If another “Blue Wave” materializes in 2020, keep an eye on SD 18 in Northwest Las Vegas. State Senator Scott Hammond (R-Las Vegas) had a fairly close call against Kelli Ross (D) in 2012, but enjoyed an easier reelection over Alexander Marks (D) in 2016. Yet while former U.S. Senator Dean Heller (R) and other top of the ticket Republicans did carry this district in 2018, their margins dropped fairly significantly due to Democrats’ “suburban surge”.
As long as Trump carries SD 18 again, Hammond will probably hold on. But if Democrats build on their 2018 gain and advance further, gun safety advocate Liz Becker (D) might pull off the upset. I’m pegging SD 18 as Likely Republican for now, and we’ll keep tabs on whether Becker can put this seat further into play.
Assembly District (AD) 2: Las Vegas Valley – Summerlin South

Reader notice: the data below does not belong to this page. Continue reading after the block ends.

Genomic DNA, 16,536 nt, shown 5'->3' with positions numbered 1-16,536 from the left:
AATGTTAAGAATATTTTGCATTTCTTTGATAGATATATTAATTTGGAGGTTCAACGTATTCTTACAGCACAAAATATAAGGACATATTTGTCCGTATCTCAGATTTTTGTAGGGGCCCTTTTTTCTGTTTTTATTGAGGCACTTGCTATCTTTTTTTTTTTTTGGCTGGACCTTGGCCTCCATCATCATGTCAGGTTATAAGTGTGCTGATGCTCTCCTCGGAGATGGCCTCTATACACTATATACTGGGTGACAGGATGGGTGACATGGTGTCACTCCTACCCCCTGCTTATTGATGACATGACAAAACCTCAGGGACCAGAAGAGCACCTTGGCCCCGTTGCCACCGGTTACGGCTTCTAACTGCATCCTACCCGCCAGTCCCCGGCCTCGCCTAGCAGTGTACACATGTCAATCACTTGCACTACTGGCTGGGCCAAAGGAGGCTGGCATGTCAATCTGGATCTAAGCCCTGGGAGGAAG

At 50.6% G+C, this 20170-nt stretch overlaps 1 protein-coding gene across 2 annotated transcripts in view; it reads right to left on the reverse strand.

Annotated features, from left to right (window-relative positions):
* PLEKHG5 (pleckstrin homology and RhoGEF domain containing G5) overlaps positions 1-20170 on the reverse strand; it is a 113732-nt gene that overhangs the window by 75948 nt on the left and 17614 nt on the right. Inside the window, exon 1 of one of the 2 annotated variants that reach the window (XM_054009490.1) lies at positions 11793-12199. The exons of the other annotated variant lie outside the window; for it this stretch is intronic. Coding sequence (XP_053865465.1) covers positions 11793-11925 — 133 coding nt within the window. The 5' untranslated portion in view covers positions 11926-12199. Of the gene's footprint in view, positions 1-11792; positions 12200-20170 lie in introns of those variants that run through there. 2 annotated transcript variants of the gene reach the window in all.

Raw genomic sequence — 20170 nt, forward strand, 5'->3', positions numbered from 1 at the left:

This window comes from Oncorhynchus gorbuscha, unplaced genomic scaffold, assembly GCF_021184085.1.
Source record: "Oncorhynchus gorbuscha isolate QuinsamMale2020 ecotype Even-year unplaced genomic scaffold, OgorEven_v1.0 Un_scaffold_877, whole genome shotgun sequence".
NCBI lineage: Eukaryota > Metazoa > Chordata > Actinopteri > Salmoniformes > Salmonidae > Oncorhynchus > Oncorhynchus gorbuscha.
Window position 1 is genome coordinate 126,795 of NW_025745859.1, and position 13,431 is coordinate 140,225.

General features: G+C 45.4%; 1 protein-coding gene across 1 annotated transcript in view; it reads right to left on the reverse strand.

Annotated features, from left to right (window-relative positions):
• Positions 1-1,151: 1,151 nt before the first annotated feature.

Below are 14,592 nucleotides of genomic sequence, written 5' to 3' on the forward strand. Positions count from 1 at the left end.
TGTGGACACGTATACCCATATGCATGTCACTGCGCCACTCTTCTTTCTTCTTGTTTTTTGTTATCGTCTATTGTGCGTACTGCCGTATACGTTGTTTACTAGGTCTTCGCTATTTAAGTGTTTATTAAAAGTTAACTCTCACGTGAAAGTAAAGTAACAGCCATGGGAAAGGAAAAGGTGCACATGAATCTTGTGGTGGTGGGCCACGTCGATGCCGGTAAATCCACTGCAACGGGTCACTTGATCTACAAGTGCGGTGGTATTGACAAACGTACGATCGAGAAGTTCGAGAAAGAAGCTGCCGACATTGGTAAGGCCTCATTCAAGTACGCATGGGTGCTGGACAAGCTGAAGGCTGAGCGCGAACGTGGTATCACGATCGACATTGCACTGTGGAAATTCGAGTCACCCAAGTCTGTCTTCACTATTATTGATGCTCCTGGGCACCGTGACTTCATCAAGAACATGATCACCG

NV-Pres 2016: Clinton (D) 45.9%, Trump (R) 48.5%
NV-Sen 2018: Rosen (D) 48.9%, Heller (R) 48.5%
February 2020 Voter Registration: 34.7% D, 37.0% R, 22.7% NP
Not only is this an open seat, but it may end up being the swingiest of all swing seats in the Assembly. Assembly Member John Hambrick (R-Summerlin South) is stepping down, and so far four Republicans and three Democrats have filed in AD 2.
Trump narrowly carried this seat in 2016, but he underperformed the historic Republican average. Both Rosen and Sisolak narrowly carried AD 2 in 2018, and it’s very possible that former Vice President Joe Biden or U.S. Senator Bernie Sanders (I-Vermont) beats Trump here in 2020. Hambrick defeated Jennie Sherwood (D) by less than 4% in 2018, so I’m pegging AD 2 as a Tossup because it’s now the prime open seat of 2020.
AD 4: Northwest Las Vegas
NV-Pres 2016: Clinton (D) 43.9%, Trump (R ) 49.6%
NV-Sen 2018: Rosen (D) 48.6%, Heller (R) 47.6%
February 2020 Voter Registration: 36.2% D, 35.5% R, 22.4% NP